Francis is a helpful and supportive son who lives with his single mother and eight siblings. His family lives together in a rental house. Together, he and his mother work tending farms to support their family. Francis has been a great source of support for his family, especially in helping his mother raise his siblings. However, Francis experiences frequent convulsions, or uncontrollable muscle contractions, preceded by dizziness, nausea, and headaches, which have affected his lifestyle and his family. Francis first experienced a convulsion at the end of 2020 after being hit in the head by a ball and losing consciousness while playing football with his colleagues. This marked the beginning of his health troubles. Although he has been seeking treatment at a local health center, he decided to seek out specialized care at our medical partner's care center, AIC Kijabe Hospital, once the intervals of his convulsions began to increase. After receiving a CT scan, it was revealed that Francis has a brain tumor, which is the cause of his convulsions. Fortunately, he is scheduled for a craniotomy for tumor resection. This procedure will help remove the tumor and stop its spread. Our medical partner, African Mission Healthcare, is requesting $1,500 to fund Francis's tumor removal surgery. The procedure is scheduled to take place on August 22nd. Once completed, he will hopefully be able to live more comfortably and confidently. Francis says, “My work is to tend farms so that I can help my mother and siblings. I sometimes experience many convulsions that are affecting my livelihood. I hope for treatment to end these discomforts.”
Jeremy is a beautiful five-year-old boy from Kenya who has autism. To support their family, his mother manages their home and cares for her children, and his father currently works as a mechanic. His parents share that their income is just enough to sustain the basic needs of their family of six. On July 7th, Jeremy was playing with his brother when he fell and broke his leg. An X-ray scan showed that he has a fracture of his femur bone on his right leg. Since the incident, he has been experiencing severe pain. Fortunately, surgeons at our medical partner, African Mission Healthcare Foundation, can help. On July 12th, Jeremy will undergo a fracture repair procedure, called an open reduction and internal fixation. This procedure will allow his injury to heal and help him walk again. Now, our medical partner is requesting $1,049 to fund this procedure. Jeremy’s mother expressed, “I am desperate and worried...I am pleading for assistance so that soon he can be treated. I thank God in advance."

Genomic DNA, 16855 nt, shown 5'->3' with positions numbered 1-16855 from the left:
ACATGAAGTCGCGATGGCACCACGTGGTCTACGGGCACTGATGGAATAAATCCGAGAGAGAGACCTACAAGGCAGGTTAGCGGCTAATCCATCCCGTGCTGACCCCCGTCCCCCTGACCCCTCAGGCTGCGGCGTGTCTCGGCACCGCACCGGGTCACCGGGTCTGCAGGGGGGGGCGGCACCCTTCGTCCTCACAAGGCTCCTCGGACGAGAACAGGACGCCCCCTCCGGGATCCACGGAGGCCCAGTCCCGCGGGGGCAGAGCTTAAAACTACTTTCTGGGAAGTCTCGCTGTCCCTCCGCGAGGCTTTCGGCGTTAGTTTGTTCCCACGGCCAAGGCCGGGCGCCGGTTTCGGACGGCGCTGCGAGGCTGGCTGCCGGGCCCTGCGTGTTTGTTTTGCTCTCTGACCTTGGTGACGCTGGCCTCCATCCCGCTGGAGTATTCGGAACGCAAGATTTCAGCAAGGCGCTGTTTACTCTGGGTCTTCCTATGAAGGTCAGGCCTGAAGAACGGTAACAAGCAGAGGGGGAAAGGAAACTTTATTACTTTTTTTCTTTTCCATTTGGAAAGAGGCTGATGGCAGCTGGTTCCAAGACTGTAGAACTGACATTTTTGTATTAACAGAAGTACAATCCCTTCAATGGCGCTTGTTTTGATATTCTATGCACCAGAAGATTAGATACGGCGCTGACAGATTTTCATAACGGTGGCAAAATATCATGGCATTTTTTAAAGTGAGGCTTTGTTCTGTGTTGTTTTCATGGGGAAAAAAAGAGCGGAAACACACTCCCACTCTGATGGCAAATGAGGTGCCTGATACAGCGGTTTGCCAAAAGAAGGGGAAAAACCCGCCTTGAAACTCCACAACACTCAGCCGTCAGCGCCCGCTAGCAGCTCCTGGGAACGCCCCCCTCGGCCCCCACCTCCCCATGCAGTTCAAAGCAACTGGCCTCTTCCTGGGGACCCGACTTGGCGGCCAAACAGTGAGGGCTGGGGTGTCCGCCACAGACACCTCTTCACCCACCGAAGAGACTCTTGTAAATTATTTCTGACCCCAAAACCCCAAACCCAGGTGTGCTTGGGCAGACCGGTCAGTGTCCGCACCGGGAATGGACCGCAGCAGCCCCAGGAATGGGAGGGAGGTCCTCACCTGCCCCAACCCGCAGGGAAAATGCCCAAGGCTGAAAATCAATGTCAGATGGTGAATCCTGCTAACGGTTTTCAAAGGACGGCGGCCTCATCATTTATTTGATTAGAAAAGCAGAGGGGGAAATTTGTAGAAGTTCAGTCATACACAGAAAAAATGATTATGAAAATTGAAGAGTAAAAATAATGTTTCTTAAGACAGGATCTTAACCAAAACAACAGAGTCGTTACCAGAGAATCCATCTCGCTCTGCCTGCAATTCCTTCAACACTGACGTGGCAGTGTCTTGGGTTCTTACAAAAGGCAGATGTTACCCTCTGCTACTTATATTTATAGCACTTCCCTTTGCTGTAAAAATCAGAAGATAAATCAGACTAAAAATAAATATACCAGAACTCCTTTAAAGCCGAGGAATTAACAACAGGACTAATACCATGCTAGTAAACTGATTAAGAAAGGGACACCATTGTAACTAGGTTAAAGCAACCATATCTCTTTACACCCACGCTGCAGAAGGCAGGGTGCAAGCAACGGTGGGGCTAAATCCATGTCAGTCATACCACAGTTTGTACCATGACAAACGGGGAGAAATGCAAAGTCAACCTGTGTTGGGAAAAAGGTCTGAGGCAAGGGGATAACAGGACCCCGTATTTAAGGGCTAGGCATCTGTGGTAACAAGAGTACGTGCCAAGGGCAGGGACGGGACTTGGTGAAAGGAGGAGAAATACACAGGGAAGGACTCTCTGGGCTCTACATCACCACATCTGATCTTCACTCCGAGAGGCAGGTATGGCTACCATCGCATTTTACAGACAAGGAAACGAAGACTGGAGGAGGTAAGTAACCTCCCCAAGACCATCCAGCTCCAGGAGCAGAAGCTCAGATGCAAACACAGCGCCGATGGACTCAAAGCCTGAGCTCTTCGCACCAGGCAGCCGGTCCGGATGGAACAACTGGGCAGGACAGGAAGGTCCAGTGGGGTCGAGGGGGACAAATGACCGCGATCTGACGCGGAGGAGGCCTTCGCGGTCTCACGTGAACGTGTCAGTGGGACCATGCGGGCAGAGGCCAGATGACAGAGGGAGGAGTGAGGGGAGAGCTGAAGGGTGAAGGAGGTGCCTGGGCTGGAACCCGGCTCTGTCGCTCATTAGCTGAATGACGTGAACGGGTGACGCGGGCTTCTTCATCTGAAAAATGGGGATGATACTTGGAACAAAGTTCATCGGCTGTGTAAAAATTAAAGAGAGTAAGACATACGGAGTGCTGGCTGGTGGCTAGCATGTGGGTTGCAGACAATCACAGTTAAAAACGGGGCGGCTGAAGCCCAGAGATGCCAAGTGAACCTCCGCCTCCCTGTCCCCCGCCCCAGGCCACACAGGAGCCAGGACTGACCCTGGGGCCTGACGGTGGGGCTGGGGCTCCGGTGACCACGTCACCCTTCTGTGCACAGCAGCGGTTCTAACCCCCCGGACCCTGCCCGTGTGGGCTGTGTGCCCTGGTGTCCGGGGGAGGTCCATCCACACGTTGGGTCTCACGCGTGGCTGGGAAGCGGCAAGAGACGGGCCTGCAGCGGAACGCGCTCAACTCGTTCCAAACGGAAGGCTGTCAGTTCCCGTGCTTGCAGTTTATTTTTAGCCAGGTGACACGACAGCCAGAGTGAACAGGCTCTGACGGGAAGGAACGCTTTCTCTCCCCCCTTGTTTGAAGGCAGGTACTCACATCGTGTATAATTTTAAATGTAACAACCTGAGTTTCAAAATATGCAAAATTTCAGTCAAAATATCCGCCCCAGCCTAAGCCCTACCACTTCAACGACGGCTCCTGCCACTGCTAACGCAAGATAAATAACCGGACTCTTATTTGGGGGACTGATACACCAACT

Meet Maripet, a 9 year-old-girl, living with her parents and two siblings. Her father is a farmer, while her mother stays home to look after the children. In August of last year, Maripet began experiencing persistent, severe headaches. Her parents brought her to a local hospital, where she was prescribed medication, and sent home. When her headaches didn't improve, her parents brought her to a second hospital, where she was given additional medication and sent home, once again. Her family tried traditional medicine, but nothing worked. When Maripet's headaches continued, her parents brought her back to the first hospital they had visited, and this time, brain scans were performed. Maripet's family was immediately referred to our BethanyKids Kijabe Hospital, but without funds for her care they had to delay for visit for one month. During that time, Maripet lost her ability to walk and to move her head, and she also lost her eyesight for a few days. She is now in a wheelchair. When she arrived to BethanyKids Kijabe Hospital, Maripet was examined and booked for immediate surgery to remove a brain tumor. Our medical partner, African Mission Healthcare Foundation, is here to help make sure she can finally access the treatment she needs. They are seeking $1,500 to fund Maripet's surgery and medical care. Maripet’s mother says: “I’m very much worried about my daughter's condition. I just pray and hope that she will be fine.”